Friday, February 7, 2014

Extra weekend links

Today's quote: "“When you’re born, you get a ticket to the freak show. When you’re born in America, you get a front-row seat.” George Carlin

1---Abenomics: Financial market volatility may hurt economy, JT

Investors are paying close attention to how Janet Yellen, who formally became the new chief of the U.S. central bank Monday, will address the ongoing market turmoil, ahead of a meeting of Group of 20 finance chiefs Feb. 22 and 23 in Sydney.

“The crux of the matter is whether Yellen will indicate the Fed will rethink the pace of its tapering program,” a foreign exchange trader at a financial institution in Tokyo said.
The Fed decided last week to cut a further $10 billion from its $75 billion monthly asset purchases, brushing aside concern over the future course of emerging economies.

“Unless Yellen expresses wariness over emerging economies, more players could let go of risky assets and buy the safe-haven yen, dealing a heavy blow to the Japanese economy,” the trader said.
Analysts have begun to warn that the recent instability in emerging markets suggests a recurrence of the Asian currency crisis that started in July 1997 with the collapse of the Thai baht.

“We have a past trauma,” said Hideo Kumano, executive chief economist at Dai-ichi Life Research Institute.
After the consumption tax rate was raised to 5 percent from 3 percent in April 1997, the economy fell into recession several months later not only because of the tax hike itself but of a drop in exports caused by a slump in emerging economies, he said.

“It is difficult to completely erase the past painful memory,” Kumano added.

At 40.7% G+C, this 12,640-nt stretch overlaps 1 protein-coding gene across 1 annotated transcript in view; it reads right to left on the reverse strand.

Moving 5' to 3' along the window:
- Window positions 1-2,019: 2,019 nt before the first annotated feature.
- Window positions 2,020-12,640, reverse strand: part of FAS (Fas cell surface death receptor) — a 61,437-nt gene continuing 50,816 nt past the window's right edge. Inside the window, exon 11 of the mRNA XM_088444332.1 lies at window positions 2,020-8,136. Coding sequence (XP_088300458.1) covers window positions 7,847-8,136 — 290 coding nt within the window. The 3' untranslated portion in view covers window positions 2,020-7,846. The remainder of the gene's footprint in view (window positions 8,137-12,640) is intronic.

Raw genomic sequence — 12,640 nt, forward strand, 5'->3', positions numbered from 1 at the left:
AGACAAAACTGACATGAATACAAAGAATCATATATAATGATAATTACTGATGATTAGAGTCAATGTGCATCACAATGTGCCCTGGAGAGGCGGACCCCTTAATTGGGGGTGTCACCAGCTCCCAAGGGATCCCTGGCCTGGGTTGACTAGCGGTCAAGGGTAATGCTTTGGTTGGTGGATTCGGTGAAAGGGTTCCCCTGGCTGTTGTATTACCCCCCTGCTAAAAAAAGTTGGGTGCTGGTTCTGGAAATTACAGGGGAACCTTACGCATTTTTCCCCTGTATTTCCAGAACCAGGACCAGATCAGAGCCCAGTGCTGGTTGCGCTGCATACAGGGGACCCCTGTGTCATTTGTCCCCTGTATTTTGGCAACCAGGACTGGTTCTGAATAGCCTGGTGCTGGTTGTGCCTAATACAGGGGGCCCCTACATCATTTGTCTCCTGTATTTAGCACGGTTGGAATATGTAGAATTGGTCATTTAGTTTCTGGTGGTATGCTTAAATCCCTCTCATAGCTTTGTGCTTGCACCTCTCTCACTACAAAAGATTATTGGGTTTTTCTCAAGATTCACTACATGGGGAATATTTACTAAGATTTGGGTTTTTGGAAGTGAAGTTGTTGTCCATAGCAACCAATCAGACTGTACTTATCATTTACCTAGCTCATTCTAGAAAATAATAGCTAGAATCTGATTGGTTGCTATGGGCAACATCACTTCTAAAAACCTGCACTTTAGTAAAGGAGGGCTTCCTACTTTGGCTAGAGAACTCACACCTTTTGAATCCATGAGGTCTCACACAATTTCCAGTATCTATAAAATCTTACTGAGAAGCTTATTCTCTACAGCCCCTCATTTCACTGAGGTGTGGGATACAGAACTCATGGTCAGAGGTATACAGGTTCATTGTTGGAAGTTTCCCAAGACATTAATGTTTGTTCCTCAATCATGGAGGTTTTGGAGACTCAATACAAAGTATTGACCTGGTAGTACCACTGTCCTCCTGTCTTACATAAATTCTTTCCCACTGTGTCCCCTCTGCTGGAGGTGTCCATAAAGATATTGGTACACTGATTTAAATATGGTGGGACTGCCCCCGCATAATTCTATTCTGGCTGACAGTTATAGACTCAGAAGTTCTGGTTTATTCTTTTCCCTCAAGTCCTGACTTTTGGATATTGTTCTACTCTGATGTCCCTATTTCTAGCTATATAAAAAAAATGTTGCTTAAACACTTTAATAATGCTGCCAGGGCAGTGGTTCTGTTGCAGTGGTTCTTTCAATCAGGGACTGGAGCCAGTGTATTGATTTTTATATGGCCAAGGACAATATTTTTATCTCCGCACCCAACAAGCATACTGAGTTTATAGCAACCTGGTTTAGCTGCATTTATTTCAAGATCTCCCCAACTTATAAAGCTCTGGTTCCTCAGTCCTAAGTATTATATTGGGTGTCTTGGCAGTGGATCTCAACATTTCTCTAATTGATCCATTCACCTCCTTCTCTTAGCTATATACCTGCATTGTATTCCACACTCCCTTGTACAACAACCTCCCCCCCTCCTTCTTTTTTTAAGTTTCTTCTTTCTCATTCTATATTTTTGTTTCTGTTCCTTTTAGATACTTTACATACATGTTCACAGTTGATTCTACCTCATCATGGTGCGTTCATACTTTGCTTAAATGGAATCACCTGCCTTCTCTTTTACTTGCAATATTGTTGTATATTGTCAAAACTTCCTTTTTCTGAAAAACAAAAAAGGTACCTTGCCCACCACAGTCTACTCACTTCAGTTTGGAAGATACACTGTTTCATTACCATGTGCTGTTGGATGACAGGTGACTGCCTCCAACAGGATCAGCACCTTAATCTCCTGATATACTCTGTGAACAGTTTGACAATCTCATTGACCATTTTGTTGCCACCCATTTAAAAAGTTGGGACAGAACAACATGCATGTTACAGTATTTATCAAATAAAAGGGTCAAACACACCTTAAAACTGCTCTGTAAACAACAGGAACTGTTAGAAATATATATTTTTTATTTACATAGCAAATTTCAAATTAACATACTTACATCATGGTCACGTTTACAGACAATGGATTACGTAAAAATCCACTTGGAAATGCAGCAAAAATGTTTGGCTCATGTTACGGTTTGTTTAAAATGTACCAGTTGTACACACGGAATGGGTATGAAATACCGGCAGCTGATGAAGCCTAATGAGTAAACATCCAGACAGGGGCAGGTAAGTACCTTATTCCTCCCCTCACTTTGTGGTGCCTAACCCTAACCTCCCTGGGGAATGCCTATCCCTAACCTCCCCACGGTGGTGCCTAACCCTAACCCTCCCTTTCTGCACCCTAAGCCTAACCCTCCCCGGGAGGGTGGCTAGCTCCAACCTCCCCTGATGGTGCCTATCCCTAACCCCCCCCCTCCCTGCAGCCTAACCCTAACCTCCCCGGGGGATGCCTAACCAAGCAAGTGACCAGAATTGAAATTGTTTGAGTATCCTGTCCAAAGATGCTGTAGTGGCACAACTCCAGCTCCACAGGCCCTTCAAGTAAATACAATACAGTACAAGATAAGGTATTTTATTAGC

2--- What the banks really want: Corker-Warner bill will allow private financial institutions to issue MBS with a government guarantee. , CEPR

The Corker-Warner bill touted in the piece makes the financial deregulation of the 1990s looks like a model of cautious reform by comparison. Instead of having Fannie Mae and Freddie Mac, which are now essentially government-run companies, guaranteeing mortgage backed securities (MBS), it would allow private financial institutions to issue MBS with a government guarantee. The only protection is that the investors would have to eat  the first 10 percent of the losses.

Goldman Sachs, Citigroup, and the rest of the wall Street gang had no problem passing off their dreck in the housing bubble years when investors could not count on any guarantee. Now the Post is telling us that only a senile old fool would question the wisdom of setting the same crew lose again, but this time being able to tell investors that in a worse case scenario they could only lose ten percent. If questioning the wisdom of that approach is senility, we could use a lot more of it in this town

3---The Coming Mortgage Delinquency Disaster, Keith Jurow

The key statistic is the cumulative total of 636,548 notices sent out in these seven counties over the last four years. Since we have fairly solid figures on the number of first mortgages outstanding in these counties, it turns out that more than 40% of all borrowers in Suffolk County have received a pre-foreclosure notice and roughly 35% in New York City....

The reason is quite simple – servicers do not foreclose on seriously delinquent borrowers throughout the entire NYC metro area. Completed foreclosures have actually declined rather dramatically throughout the nation in the past two years. The difference is that in the NYC metro, the servicers have not been foreclosing since the spring of 2009...

This chart shows the number of monthly foreclosure filings (known as lis pendens) in Suffolk County on Long Island. Keep in mind that from the first table in this article, we learned that more than 180,000 pre-foreclosure notices had been sent to delinquent borrowers in Suffolk County.
You can see that for the last four years, fewer than 1,000 foreclosure filings had been served each month in Suffolk County. At that rate, it would take more than ten years to foreclose on all the outstanding delinquent properties in the county.

4---Do investor home sales mask a sick housing market?, HW
Experts warn fundamentals just aren't there

In the pre-meltdown market, about 85% of home sales were individuals purchasing with a mortgage, about 10% were all-cash sales, and about 3-5% were distressed sales.